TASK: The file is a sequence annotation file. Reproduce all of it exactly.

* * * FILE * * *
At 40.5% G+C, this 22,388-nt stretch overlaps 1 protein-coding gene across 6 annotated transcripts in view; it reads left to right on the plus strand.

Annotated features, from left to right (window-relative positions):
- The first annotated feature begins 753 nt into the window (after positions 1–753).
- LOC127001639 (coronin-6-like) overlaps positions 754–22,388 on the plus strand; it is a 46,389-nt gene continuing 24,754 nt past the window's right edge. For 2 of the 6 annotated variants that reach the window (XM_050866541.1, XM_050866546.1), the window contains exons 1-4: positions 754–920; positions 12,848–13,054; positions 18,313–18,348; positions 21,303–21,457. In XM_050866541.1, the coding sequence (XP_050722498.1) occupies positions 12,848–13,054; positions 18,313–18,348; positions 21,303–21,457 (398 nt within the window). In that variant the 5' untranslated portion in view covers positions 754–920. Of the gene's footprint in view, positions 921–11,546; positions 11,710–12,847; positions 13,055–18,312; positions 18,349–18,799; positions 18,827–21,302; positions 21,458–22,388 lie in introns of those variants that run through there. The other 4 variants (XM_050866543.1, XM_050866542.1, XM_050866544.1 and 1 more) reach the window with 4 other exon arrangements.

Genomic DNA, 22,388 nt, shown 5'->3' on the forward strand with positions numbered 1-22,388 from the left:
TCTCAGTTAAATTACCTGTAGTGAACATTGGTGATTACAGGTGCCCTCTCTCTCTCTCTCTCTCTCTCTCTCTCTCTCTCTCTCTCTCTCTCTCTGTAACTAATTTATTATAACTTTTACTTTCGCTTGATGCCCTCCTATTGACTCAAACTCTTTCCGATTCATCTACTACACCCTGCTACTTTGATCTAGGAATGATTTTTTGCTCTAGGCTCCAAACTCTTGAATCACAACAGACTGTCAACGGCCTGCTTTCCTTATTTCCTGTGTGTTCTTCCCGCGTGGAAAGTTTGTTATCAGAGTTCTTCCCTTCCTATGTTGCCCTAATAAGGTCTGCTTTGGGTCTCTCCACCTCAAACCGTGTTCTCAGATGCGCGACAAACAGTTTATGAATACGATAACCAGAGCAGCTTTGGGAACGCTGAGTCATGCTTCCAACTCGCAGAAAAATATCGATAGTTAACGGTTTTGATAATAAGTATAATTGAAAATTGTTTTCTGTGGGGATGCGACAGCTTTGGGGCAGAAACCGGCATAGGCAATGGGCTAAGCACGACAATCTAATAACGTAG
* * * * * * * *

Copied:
At 40.5% G+C, this 22,388-nt stretch overlaps 1 protein-coding gene across 6 annotated transcripts in view; it reads left to right on the plus strand.

Annotated features, from left to right (window-relative positions):
- The first annotated feature begins 753 nt into the window (after positions 1–753).
- LOC127001639 (coronin-6-like) overlaps positions 754–22,388 on the plus strand; it is a 46,389-nt gene continuing 24,754 nt past the window's right edge. For 2 of the 6 annotated variants that reach the window (XM_050866541.1, XM_050866546.1), the window contains exons 1-4: positions 754–920; positions 12,848–13,054; positions 18,313–18,348; positions 21,303–21,457. In XM_050866541.1, the coding sequence (XP_050722498.1) occupies positions 12,848–13,054; positions 18,313–18,348; positions 21,303–21,457 (398 nt within the window). In that variant the 5' untranslated portion in view covers positions 754–920. Of the gene's footprint in view, positions 921–11,546; positions 11,710–12,847; positions 13,055–18,312; positions 18,349–18,799; positions 18,827–21,302; positions 21,458–22,388 lie in introns of those variants that run through there. The other 4 variants (XM_050866543.1, XM_050866542.1, XM_050866544.1 and 1 more) reach the window with 4 other exon arrangements.

Genomic DNA, 22,388 nt, shown 5'->3' on the forward strand with positions numbered 1-22,388 from the left:
TCTCAGTTAAATTACCTGTAGTGAACATTGGTGATTACAGGTGCCCTCTCTCTCTCTCTCTCTCTCTCTCTCTCTCTCTCTCTCTCTCTCTCTCTGTAACTAATTTATTATAACTTTTACTTTCGCTTGATGCCCTCCTATTGACTCAAACTCTTTCCGATTCATCTACTACACCCTGCTACTTTGATCTAGGAATGATTTTTTGCTCTAGGCTCCAAACTCTTGAATCACAACAGACTGTCAACGGCCTGCTTTCCTTATTTCCTGTGTGTTCTTCCCGCGTGGAAAGTTTGTTATCAGAGTTCTTCCCTTCCTATGTTGCCCTAATAAGGTCTGCTTTGGGTCTCTCCACCTCAAACCGTGTTCTCAGATGCGCGACAAACAGTTTATGAATACGATAACCAGAGCAGCTTTGGGAACGCTGAGTCATGCTTCCAACTCGCAGAAAAATATCGATAGTTAACGGTTTTGATAATAAGTATAATTGAAAATTGTTTTCTGTGGGGATGCGACAGCTTTGGGGCAGAAACCGGCATAGGCAATGGGCTAAGCACGACAATCTAATAACGTAG